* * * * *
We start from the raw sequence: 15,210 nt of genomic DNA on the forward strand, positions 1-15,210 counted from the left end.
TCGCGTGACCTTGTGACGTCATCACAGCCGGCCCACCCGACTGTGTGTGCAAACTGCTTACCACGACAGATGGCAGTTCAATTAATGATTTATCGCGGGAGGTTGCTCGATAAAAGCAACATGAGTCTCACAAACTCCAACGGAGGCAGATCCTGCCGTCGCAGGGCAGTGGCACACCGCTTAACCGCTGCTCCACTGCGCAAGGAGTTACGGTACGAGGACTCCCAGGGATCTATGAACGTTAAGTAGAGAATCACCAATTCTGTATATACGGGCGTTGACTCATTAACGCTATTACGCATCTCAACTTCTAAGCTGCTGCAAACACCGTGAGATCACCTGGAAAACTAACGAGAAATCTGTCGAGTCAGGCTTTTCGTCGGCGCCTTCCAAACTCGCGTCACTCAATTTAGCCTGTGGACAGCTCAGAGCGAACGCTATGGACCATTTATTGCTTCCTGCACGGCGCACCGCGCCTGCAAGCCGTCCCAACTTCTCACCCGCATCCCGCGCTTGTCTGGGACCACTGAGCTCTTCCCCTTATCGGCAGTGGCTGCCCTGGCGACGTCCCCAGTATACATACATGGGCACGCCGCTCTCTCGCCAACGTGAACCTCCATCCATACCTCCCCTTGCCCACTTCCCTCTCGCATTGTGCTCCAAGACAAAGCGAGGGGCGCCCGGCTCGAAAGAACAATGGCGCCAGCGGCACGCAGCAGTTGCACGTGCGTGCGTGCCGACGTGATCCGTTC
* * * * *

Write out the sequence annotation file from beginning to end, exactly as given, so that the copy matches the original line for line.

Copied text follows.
We start from the raw sequence: 15,210 nt of genomic DNA on the forward strand, positions 1-15,210 counted from the left end.
TCGCGTGACCTTGTGACGTCATCACAGCCGGCCCACCCGACTGTGTGTGCAAACTGCTTACCACGACAGATGGCAGTTCAATTAATGATTTATCGCGGGAGGTTGCTCGATAAAAGCAACATGAGTCTCACAAACTCCAACGGAGGCAGATCCTGCCGTCGCAGGGCAGTGGCACACCGCTTAACCGCTGCTCCACTGCGCAAGGAGTTACGGTACGAGGACTCCCAGGGATCTATGAACGTTAAGTAGAGAATCACCAATTCTGTATATACGGGCGTTGACTCATTAACGCTATTACGCATCTCAACTTCTAAGCTGCTGCAAACACCGTGAGATCACCTGGAAAACTAACGAGAAATCTGTCGAGTCAGGCTTTTCGTCGGCGCCTTCCAAACTCGCGTCACTCAATTTAGCCTGTGGACAGCTCAGAGCGAACGCTATGGACCATTTATTGCTTCCTGCACGGCGCACCGCGCCTGCAAGCCGTCCCAACTTCTCACCCGCATCCCGCGCTTGTCTGGGACCACTGAGCTCTTCCCCTTATCGGCAGTGGCTGCCCTGGCGACGTCCCCAGTATACATACATGGGCACGCCGCTCTCTCGCCAACGTGAACCTCCATCCATACCTCCCCTTGCCCACTTCCCTCTCGCATTGTGCTCCAAGACAAAGCGAGGGGCGCCCGGCTCGAAAGAACAATGGCGCCAGCGGCACGCAGCAGTTGCACGTGCGTGCGTGCCGACGTGATCCGTTC